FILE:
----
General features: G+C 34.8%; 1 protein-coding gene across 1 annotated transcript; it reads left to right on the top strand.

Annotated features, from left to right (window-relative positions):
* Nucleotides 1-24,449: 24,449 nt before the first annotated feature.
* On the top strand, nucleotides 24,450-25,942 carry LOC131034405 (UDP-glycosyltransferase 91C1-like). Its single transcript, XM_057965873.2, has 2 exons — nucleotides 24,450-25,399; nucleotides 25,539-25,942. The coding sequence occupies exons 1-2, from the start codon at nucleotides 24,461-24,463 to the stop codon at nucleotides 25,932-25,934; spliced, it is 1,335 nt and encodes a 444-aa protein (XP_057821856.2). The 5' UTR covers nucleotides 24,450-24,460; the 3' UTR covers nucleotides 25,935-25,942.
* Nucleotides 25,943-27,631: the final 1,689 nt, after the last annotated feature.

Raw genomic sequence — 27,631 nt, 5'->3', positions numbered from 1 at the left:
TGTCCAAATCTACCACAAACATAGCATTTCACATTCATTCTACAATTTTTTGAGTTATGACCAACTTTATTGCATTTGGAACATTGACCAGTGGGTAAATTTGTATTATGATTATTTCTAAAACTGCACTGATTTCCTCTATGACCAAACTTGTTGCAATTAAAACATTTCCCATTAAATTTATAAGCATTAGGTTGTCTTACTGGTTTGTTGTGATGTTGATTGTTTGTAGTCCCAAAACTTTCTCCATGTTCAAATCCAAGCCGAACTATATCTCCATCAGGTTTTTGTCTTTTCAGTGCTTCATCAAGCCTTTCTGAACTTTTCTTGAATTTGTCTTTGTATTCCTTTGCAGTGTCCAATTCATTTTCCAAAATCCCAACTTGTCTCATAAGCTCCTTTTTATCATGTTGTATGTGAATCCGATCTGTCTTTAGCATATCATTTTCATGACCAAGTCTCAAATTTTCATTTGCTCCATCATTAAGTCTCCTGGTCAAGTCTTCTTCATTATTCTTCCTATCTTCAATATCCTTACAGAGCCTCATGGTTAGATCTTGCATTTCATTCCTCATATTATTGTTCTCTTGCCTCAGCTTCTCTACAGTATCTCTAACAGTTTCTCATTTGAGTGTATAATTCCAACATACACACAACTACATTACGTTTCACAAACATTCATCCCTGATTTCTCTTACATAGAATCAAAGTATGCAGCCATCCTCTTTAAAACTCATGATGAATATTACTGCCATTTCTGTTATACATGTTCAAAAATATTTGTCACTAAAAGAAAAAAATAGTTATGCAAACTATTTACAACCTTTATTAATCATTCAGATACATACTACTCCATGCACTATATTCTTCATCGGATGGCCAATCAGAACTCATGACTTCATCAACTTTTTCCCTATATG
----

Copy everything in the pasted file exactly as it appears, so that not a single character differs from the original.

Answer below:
General features: G+C 34.8%; 1 protein-coding gene across 1 annotated transcript; it reads left to right on the top strand.

Annotated features, from left to right (window-relative positions):
* Nucleotides 1-24,449: 24,449 nt before the first annotated feature.
* On the top strand, nucleotides 24,450-25,942 carry LOC131034405 (UDP-glycosyltransferase 91C1-like). Its single transcript, XM_057965873.2, has 2 exons — nucleotides 24,450-25,399; nucleotides 25,539-25,942. The coding sequence occupies exons 1-2, from the start codon at nucleotides 24,461-24,463 to the stop codon at nucleotides 25,932-25,934; spliced, it is 1,335 nt and encodes a 444-aa protein (XP_057821856.2). The 5' UTR covers nucleotides 24,450-24,460; the 3' UTR covers nucleotides 25,935-25,942.
* Nucleotides 25,943-27,631: the final 1,689 nt, after the last annotated feature.

Raw genomic sequence — 27,631 nt, 5'->3', positions numbered from 1 at the left:
TGTCCAAATCTACCACAAACATAGCATTTCACATTCATTCTACAATTTTTTGAGTTATGACCAACTTTATTGCATTTGGAACATTGACCAGTGGGTAAATTTGTATTATGATTATTTCTAAAACTGCACTGATTTCCTCTATGACCAAACTTGTTGCAATTAAAACATTTCCCATTAAATTTATAAGCATTAGGTTGTCTTACTGGTTTGTTGTGATGTTGATTGTTTGTAGTCCCAAAACTTTCTCCATGTTCAAATCCAAGCCGAACTATATCTCCATCAGGTTTTTGTCTTTTCAGTGCTTCATCAAGCCTTTCTGAACTTTTCTTGAATTTGTCTTTGTATTCCTTTGCAGTGTCCAATTCATTTTCCAAAATCCCAACTTGTCTCATAAGCTCCTTTTTATCATGTTGTATGTGAATCCGATCTGTCTTTAGCATATCATTTTCATGACCAAGTCTCAAATTTTCATTTGCTCCATCATTAAGTCTCCTGGTCAAGTCTTCTTCATTATTCTTCCTATCTTCAATATCCTTACAGAGCCTCATGGTTAGATCTTGCATTTCATTCCTCATATTATTGTTCTCTTGCCTCAGCTTCTCTACAGTATCTCTAACAGTTTCTCATTTGAGTGTATAATTCCAACATACACACAACTACATTACGTTTCACAAACATTCATCCCTGATTTCTCTTACATAGAATCAAAGTATGCAGCCATCCTCTTTAAAACTCATGATGAATATTACTGCCATTTCTGTTATACATGTTCAAAAATATTTGTCACTAAAAGAAAAAAATAGTTATGCAAACTATTTACAACCTTTATTAATCATTCAGATACATACTACTCCATGCACTATATTCTTCATCGGATGGCCAATCAGAACTCATGACTTCATCAACTTTTTCCCTATATG